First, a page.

In the middle of the week, we went on a driving tour of Palo Corona Regional Park, part of an historic central coast ranch that is now permanently protected as public conservation and park lands. Although Wynn had known the Fish family who owned the 10,000-acre ranch for many years, this was our first time on the property. During the tour, we shared that Wynn had taken photographs there for Dick Mack, an outdoorsman who occasionally led groups into the back reaches of the ranch to hunt wild boar with bows and arrows. I recounted a time when Dick delivered some nicely aged, marinated boar steaks from the ranch which became the centerpiece for a memorable, but definitely not universally acclaimed, family dinner. The tour guides were delighted with this new information and invited us to contact them again so that our tales could become part of the archives of the ranch.

Other highlights for the week included discovering an online forum in England that has a wonderful on-going thread on Wynn; attending an informative illustrated lecture on Yousef Karsh; processing several orders for DVDs and estate prints, one from as far away as Cambodia; noting new Facebook fans from around the world, including Poland, Germany, Italy, and Japan; writing and recording the Featured Image for May (always a free-flowing adventure); investigating presentation and packing materials for our new line of notecards and calendars (there will be much more information about these in our next newsletter); keeping up-to-date with current and future exhibitions; responding to numerous additional phone and email communications; and, last but not least, starting work on this newsletter (a process that continues to evolve until our webmaster clicks the "Send" button).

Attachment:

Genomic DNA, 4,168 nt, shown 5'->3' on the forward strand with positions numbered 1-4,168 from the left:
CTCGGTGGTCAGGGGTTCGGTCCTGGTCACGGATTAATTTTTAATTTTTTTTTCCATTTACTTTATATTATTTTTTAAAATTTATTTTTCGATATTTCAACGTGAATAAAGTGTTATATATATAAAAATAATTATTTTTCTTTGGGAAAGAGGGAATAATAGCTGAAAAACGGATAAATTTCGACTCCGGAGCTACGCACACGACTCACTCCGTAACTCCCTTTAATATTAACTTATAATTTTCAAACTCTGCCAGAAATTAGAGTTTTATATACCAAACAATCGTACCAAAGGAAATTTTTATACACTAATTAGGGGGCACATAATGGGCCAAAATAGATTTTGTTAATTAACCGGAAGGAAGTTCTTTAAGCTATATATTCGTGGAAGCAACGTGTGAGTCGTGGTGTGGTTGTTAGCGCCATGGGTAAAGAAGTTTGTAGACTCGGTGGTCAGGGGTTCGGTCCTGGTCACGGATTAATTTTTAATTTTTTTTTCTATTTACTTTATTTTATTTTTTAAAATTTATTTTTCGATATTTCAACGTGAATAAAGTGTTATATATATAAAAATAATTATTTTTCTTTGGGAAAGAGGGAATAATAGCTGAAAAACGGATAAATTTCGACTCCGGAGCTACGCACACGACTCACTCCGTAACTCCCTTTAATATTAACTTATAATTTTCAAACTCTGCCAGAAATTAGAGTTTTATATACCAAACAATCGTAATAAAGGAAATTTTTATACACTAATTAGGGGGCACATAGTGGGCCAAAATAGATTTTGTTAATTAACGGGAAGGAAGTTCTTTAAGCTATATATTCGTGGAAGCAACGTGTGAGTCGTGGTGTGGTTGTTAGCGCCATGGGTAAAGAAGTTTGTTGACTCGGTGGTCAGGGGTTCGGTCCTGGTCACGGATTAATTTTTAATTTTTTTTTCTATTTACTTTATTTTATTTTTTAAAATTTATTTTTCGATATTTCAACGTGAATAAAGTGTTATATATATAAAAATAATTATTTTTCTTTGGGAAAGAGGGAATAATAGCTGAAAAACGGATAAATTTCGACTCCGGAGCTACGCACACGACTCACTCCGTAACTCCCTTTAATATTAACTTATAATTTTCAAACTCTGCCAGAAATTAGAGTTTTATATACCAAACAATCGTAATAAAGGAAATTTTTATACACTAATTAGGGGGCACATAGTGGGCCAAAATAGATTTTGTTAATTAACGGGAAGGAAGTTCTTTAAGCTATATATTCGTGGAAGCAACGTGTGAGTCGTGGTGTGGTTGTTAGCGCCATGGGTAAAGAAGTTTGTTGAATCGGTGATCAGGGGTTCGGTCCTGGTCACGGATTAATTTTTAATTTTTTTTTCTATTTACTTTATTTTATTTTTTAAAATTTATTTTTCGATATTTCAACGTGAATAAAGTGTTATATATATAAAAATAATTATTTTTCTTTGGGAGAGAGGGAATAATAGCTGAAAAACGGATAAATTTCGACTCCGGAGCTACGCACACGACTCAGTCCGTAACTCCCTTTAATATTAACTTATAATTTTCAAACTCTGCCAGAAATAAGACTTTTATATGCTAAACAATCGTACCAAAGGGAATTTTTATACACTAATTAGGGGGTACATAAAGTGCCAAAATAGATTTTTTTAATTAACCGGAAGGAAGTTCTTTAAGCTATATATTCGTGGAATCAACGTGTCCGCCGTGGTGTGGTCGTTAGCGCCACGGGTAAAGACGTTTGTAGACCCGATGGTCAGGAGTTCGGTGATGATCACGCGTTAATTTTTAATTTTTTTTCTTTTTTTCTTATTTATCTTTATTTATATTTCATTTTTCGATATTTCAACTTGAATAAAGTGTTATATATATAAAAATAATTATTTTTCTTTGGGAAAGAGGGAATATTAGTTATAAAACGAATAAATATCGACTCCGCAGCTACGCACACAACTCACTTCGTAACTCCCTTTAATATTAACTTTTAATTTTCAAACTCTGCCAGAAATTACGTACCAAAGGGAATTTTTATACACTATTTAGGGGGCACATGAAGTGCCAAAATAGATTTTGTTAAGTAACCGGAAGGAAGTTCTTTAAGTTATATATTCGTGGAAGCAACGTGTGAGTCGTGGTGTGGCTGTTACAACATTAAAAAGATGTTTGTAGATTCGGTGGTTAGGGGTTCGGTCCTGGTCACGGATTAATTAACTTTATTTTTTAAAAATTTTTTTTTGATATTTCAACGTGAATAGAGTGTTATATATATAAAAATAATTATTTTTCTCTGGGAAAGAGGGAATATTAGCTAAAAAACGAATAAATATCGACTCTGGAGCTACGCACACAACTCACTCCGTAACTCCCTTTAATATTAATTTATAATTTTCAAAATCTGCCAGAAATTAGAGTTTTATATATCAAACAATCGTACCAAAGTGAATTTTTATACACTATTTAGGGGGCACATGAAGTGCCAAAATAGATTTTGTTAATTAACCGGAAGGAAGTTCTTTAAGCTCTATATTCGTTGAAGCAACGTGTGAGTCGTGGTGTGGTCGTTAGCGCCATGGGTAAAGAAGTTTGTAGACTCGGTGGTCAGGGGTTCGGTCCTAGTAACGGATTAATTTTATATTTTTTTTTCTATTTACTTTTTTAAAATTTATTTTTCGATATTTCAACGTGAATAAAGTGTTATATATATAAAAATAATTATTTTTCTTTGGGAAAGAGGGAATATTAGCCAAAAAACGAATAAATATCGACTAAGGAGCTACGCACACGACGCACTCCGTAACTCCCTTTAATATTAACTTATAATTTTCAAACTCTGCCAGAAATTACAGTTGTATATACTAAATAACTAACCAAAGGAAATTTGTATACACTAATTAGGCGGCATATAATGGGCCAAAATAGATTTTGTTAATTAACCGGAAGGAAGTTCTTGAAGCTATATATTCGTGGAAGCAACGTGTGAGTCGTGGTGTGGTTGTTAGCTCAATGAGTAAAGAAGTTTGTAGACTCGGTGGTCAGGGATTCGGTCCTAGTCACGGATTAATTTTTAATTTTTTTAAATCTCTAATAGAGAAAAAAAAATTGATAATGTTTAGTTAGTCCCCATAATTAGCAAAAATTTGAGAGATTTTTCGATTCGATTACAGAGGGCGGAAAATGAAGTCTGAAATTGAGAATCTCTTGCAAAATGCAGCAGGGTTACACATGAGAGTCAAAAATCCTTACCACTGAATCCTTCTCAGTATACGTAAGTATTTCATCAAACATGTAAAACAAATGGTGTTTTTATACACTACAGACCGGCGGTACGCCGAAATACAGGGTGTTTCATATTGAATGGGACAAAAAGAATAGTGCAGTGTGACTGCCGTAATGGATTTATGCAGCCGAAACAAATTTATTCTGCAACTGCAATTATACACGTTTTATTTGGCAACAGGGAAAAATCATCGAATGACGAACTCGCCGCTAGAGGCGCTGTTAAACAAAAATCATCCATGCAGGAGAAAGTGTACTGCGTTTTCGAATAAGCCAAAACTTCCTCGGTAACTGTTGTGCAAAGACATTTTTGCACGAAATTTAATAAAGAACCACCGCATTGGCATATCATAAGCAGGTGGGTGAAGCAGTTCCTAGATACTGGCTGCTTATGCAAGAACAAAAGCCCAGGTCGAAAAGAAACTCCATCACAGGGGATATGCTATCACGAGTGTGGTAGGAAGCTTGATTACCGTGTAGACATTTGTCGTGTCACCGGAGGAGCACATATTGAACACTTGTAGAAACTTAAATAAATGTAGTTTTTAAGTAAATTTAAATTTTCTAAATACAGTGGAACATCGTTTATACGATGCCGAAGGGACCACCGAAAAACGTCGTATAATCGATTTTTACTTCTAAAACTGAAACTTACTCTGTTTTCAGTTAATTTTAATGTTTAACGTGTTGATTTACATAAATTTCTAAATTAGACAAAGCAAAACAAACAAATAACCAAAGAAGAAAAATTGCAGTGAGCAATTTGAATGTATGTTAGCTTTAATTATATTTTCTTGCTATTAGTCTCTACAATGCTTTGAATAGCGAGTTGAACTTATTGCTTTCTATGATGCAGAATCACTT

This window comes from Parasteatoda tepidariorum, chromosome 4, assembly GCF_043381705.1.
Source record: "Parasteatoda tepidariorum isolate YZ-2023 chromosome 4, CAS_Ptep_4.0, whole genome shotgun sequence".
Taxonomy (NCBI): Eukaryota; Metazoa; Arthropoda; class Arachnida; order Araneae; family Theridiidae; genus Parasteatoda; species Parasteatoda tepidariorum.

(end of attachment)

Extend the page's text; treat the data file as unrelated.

Every week is a new adventure and the next one is just around the corner.  I can hardly wait!

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"Bullock was profoundly impressed by the innate power of Edward Weston's straight photography. But he was always open to new ways to reveal the deeper meanings he sought."
~ from an article by Jan Sjostrom in the Palm Beach Daily News, March 26, 2012  
"The shots are giddy with discovery about light and color and their endless permutations…. The exhibit…serves as an example of the continual rediscoveries that broaden our understanding of what it means to be an artist."
~ from a review by Scott Eyman in The Palm Beach Post, May 13, 2012

We are adding a new feature under our "Viewing Galleries" called "Exhibition Highlights". Here you will find accounts in pictures and text of significant solo exhibitions of Wynn's work that have taken place since 2010.

In addition to developing a visual archive of major shows, the primary aim of this feature is to offer opportunities for our website viewers to experience exhibitions that they haven't been able to visit personally, revisit those they have, and enjoy a variety of related stories and materials. Included in our highlights will be such items as anecdotal information about the exhibited work, behind-the-scene looks at exhibit planning and preparation, installation shots, wall panel texts, published articles and reviews, photos of opening events, and guest book comments.

We are inaugurating this new feature with an account of our most recent show, which was held at the Palm Beach Photographic Centre from March 21 to June 9. Unlike many exhibits of Wynn's work, we personally curated this exhibit and oversaw its installation. We also participated in the opening festivities,  including a well-attended panel presentation led by Tim Wride, curator of photography at the Norton Museum in West PalmBeach. In addition to Gene and me, other panel participants were Brett Abbott, curator of photography at the High Museum in Atlanta, GA; Gordon Brown, retired Kodak workshop and education coordinator; and Ray Merritt, photography collector and curator.

As soon as we can compile them, we will add accounts of the first exhibit of Wynn's work in mainland China at the See+ Art Space/Gallery in Beijing; the 2010 premiere showing of the traveling exhibit of Wynn's Color Light Abstractions hosted by the Center for Photographic Art in Carmel, CA; and the subsequent showings of that exhibit at the Center for Creative Photography in Tucson, AZ and at Spectrum Gallery in Fresno, CA.

Once these are online, we will continue to post accounts of future solo exhibitions as they occur.